I’ve mentioned my dislike of arguing with older Italian men for fear that I’ll find a dead horse’s head on my pillow the following morning and with Italy only 45 minutes away, it’s not as if I can feel safe by having thousands of miles between myself and any Italians following an argument I may have had. And don’t think that I’m an argumentative so and so, starting fights with every Italian I meet, it’s just that the older Italian guys seem so, well, sinister I suppose.
A couple of years ago we were invited to our Italian builder’s birthday lunch and sitting amongst his family’s male members and friends was like being at a mafia dinner. They all wore dark glasses and had ‘Del Boy’ type medallions around their necks. And they all seemed to be whispering to each other.
And then a couple of weeks ago when I took my relatives to San Remo for the day and I went back to the restaurant where I had reserved a specific table only to find a group of ‘Goodfellas’ sitting at it, did I argue? No siree – I went and sat somewhere else. I like my life thank you.
Now I’m sure this illogical fear of ‘the older Italian’ male stems from an experience J and I had when we drove through Italy en-route to somewhere else – it might have been Venice or a ski resort, but we stopped at a hotel just off the motorway.
The place was clearly empty as there were no other cars in the vast underground car park and we were the only family eating in the restaurant.
The next morning I paid the bill, loaded cases and the family into the car and without thinking, slammed it into reverse and went straight into a car parked directly behind me. I don’t know why I didn’t spot it because I’d actually opened the Honda’s boot to load the cases in but I suspect it was because the car park was deserted. Anyway, nobody was about and I couldn’t see any damage to the other car (a Saab) so I restarted the Honda and drove off slowly. I looked in the mirror and the Saab was still behind me. I drove on a bit further (still in the car park) and the Saab was following me. I got out of the car and had a closer look and my tow bar had gone under the Saab’s front suspension and was stuck.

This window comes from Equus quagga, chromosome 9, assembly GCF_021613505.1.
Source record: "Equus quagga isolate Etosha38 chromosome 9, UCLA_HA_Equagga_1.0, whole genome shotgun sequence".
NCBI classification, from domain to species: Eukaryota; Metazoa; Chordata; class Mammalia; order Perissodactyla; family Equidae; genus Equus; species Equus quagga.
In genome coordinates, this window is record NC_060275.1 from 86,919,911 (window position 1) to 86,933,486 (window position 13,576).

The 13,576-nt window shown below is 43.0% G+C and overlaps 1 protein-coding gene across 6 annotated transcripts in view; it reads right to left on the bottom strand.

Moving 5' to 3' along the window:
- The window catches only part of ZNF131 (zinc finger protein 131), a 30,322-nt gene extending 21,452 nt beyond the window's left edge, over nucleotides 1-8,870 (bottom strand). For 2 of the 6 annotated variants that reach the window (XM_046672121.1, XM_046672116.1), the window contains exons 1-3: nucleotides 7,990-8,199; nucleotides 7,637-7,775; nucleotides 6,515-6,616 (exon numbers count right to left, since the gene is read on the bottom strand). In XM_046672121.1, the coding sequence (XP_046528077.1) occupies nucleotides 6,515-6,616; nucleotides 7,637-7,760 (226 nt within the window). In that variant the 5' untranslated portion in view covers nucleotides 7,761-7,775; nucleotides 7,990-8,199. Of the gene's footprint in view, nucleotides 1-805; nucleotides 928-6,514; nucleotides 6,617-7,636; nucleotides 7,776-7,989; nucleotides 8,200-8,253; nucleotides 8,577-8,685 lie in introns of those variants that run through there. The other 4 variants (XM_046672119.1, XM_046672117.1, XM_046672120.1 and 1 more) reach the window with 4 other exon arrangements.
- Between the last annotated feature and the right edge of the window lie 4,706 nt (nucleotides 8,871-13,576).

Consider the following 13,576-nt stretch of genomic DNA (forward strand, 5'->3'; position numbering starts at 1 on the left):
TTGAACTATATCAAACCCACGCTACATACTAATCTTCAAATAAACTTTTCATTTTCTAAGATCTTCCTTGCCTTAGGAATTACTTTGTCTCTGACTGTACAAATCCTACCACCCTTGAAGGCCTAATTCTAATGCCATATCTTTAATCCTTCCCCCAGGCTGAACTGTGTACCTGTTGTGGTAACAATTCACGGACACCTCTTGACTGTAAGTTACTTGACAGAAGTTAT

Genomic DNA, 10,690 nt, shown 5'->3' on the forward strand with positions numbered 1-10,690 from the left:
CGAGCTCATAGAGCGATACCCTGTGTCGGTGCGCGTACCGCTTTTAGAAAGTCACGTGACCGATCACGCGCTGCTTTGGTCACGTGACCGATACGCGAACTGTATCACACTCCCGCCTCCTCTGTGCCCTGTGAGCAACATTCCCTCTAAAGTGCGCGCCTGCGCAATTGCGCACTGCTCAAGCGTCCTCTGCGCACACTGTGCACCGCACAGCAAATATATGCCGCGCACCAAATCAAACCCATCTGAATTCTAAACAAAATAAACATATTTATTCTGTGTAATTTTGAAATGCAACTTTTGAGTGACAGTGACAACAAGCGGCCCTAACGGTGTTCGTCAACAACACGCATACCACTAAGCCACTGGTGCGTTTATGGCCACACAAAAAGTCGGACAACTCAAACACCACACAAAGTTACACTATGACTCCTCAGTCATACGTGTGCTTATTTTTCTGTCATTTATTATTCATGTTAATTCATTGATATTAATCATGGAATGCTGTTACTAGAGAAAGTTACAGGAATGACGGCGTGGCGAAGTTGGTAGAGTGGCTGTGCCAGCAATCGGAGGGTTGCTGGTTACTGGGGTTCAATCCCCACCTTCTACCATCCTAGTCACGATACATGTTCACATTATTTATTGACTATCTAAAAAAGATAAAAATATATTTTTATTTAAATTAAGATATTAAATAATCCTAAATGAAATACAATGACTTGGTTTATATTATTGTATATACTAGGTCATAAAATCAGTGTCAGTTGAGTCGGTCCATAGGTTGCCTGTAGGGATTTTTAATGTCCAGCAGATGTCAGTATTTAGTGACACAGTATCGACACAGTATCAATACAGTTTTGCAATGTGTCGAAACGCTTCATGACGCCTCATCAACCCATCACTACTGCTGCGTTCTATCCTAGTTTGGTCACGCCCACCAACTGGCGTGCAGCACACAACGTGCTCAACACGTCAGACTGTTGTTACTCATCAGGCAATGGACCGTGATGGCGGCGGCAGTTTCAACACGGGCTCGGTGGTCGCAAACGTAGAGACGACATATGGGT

Now to cut a very long story short, I tried everything to free the cars. I got the whole family to stand on the Honda’s back bumper but that didn’t work. I tried to jack up the front of the Saab but that didn’t work – nothing worked.
Eventually, the owner of the Saab, an Italian guy with a long trench coat and dark glasses (in an underground car park !) appeared. I explained the situation to him and suggested various things which I thought would work, one of which was for my family to stand inside his boot, thereby raising the front of his car and hopefully releasing it. ‘You will not go near my trunk’, he said. ‘But it makes sense’, J suggested. ‘You will not go near my boot’, he repeated, without taking his glasses off.
It was then that I lost it a bit and said, ‘why the **** when there’s two hundred spaces in this hotel car park, you park directly behind me?’ He came very close to my face and said in remarkably good English ”don’t even go there – leave it – just get the cars separated.”
In the end with a combination of jacks from a nearby garage and half the family jumping up and down on his rear bumper and the other half jumping up and down on mine, we finally separated the cars. His front grill was by now a bit mashed up and I offered to exchange details. He gave me one last evil look and said, ‘no need – I’m late for a meeting.’
As J and I drove off, about two hours later than we anticipated, we speculated about what might have been in his boot. Was it a body? Was it bits of a body? Was it a chainsaw covered in blood? Was it a stash of guns?
And that’s why I don’t argue with Italian men, especially when they’re wearing dark glasses on a cloudy day.